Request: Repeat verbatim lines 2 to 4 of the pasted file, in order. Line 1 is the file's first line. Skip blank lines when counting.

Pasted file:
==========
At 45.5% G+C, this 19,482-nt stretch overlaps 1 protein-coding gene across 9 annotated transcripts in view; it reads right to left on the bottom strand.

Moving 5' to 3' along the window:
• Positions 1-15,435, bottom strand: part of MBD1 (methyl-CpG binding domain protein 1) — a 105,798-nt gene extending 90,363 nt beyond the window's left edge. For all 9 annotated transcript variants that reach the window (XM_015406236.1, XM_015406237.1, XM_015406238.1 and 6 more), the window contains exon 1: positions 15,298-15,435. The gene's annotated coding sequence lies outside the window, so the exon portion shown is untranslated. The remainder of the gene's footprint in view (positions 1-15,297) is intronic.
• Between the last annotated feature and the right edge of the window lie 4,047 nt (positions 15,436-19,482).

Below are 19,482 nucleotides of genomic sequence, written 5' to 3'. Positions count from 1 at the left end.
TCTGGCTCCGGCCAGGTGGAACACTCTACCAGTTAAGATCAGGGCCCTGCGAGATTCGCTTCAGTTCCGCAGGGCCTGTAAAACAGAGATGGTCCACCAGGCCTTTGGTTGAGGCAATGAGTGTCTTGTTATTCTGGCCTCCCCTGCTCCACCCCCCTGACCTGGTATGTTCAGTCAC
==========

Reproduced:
Moving 5' to 3' along the window:
• Positions 1-15,435, bottom strand: part of MBD1 (methyl-CpG binding domain protein 1) — a 105,798-nt gene extending 90,363 nt beyond the window's left edge. For all 9 annotated transcript variants that reach the window (XM_015406236.1, XM_015406237.1, XM_015406238.1 and 6 more), the window contains exon 1: positions 15,298-15,435. The gene's annotated coding sequence lies outside the window, so the exon portion shown is untranslated. The remainder of the gene's footprint in view (positions 1-15,297) is intronic.
• Between the last annotated feature and the right edge of the window lie 4,047 nt (positions 15,436-19,482).